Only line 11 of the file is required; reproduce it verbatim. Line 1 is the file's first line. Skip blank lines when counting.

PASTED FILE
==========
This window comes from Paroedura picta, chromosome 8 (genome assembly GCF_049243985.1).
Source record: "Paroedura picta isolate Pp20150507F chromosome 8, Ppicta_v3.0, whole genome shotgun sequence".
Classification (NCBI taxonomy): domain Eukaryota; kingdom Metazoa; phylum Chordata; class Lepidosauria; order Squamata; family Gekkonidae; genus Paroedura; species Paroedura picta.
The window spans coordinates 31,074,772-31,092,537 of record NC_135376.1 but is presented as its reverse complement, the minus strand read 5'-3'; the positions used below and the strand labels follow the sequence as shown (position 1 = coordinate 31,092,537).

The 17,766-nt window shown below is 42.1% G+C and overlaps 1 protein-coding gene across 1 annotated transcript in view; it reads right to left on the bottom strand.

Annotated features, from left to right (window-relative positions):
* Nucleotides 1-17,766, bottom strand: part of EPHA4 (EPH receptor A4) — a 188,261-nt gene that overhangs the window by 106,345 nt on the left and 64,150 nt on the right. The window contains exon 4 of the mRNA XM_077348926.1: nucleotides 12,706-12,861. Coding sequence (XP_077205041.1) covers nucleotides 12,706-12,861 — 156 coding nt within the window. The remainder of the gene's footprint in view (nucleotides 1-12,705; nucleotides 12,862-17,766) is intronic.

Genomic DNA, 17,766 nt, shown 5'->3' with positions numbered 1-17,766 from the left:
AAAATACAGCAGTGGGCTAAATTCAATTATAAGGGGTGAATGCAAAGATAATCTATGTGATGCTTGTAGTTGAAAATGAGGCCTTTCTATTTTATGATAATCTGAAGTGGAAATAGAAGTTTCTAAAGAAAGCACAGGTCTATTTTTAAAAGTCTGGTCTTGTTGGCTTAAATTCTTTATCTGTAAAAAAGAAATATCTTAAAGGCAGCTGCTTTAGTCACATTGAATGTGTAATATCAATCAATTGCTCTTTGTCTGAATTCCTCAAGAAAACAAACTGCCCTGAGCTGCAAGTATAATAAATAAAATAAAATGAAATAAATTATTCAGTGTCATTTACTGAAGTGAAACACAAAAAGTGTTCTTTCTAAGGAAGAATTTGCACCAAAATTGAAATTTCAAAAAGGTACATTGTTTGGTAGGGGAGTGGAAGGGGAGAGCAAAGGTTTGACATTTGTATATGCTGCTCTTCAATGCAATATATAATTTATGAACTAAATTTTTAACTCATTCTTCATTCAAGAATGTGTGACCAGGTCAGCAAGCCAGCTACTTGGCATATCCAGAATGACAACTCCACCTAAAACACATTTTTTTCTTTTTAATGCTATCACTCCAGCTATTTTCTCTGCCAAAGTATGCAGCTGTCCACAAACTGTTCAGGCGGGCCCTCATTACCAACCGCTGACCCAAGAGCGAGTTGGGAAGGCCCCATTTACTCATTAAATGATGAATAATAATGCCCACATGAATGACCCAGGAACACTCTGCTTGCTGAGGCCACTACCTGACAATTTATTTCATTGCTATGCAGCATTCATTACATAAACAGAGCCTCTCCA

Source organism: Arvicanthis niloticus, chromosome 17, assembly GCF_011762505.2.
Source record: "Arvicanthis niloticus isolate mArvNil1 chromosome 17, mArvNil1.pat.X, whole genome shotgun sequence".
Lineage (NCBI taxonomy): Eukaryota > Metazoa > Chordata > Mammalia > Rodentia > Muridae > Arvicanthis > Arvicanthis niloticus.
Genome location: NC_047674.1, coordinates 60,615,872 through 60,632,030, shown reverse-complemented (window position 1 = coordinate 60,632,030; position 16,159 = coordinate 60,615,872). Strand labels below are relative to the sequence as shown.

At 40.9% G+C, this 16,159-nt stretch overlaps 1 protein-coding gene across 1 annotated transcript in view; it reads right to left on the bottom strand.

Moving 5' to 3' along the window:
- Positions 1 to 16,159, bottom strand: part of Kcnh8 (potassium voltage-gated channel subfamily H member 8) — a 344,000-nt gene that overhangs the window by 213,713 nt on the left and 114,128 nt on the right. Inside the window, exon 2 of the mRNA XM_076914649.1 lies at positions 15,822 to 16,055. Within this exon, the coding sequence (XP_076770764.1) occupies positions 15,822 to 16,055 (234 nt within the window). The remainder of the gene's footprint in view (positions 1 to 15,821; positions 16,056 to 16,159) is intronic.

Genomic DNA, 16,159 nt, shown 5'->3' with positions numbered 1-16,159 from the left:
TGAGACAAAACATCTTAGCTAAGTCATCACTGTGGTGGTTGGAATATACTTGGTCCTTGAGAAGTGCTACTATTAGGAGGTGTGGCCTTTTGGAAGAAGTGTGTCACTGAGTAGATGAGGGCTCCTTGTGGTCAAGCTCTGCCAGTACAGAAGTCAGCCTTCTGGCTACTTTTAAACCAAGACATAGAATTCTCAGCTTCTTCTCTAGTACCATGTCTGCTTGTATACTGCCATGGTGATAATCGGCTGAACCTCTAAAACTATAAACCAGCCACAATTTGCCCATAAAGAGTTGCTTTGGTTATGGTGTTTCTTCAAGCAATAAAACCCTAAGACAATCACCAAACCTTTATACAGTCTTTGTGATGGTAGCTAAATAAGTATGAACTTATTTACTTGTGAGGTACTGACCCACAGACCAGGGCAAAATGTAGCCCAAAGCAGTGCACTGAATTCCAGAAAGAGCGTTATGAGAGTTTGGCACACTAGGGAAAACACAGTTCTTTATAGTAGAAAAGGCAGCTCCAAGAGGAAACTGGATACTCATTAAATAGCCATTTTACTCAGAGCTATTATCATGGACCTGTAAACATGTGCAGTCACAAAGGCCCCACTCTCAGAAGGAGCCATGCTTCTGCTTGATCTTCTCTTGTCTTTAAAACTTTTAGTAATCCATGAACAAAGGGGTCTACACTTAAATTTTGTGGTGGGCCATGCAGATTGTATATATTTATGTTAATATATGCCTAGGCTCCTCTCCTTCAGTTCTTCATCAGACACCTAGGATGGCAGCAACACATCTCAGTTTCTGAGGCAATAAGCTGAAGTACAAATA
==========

Source record: "Arvicanthis niloticus isolate mArvNil1 chromosome 17, mArvNil1.pat.X, whole genome shotgun sequence".